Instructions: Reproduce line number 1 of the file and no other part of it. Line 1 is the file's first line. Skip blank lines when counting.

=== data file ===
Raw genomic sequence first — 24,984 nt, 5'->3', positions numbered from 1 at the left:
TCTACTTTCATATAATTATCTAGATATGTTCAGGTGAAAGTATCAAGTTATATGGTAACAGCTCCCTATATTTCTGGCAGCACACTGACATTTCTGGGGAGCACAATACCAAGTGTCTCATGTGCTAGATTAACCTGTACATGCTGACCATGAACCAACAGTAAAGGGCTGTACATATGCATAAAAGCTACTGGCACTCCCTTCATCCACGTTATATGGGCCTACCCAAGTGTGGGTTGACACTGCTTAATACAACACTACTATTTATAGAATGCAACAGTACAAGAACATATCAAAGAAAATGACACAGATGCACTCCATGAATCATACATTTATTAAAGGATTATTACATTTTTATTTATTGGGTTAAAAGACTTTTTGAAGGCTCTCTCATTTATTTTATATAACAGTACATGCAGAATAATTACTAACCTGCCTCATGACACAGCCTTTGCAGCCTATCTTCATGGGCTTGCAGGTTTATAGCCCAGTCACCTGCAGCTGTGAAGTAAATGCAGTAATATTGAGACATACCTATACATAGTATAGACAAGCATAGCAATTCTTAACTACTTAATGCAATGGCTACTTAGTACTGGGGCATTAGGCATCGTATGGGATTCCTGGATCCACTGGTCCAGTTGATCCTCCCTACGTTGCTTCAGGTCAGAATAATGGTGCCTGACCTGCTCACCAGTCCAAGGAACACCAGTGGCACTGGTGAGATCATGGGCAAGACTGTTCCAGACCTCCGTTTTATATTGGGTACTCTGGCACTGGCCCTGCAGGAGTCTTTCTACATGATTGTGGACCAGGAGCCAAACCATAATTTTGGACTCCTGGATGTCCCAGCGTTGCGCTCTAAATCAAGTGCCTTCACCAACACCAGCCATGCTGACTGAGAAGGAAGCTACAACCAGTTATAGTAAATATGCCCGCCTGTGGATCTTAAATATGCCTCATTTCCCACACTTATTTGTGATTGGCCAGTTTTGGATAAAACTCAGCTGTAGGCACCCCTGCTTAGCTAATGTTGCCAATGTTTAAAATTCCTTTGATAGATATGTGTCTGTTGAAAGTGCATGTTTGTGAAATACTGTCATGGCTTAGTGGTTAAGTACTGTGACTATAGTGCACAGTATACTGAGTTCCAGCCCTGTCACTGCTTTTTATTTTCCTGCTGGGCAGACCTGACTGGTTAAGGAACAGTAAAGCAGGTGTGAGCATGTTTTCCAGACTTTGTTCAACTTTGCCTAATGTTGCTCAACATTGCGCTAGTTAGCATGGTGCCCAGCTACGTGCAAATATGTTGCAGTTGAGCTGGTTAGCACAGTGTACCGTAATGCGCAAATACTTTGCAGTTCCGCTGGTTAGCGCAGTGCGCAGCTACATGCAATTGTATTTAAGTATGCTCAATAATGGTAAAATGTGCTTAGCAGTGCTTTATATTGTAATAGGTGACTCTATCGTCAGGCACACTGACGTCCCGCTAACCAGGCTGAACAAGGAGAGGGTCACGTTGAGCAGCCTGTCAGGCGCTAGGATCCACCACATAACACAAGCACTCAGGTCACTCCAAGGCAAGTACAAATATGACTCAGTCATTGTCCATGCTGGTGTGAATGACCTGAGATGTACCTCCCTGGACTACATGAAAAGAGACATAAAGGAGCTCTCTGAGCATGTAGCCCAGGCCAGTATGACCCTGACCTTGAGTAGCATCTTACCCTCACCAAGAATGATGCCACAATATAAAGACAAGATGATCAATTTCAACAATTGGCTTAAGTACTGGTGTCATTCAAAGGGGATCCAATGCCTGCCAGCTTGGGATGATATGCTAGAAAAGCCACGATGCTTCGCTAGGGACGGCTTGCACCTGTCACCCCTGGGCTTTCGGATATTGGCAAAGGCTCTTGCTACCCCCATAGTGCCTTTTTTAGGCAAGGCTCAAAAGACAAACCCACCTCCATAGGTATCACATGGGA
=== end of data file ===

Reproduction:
Raw genomic sequence first — 24,984 nt, 5'->3', positions numbered from 1 at the left: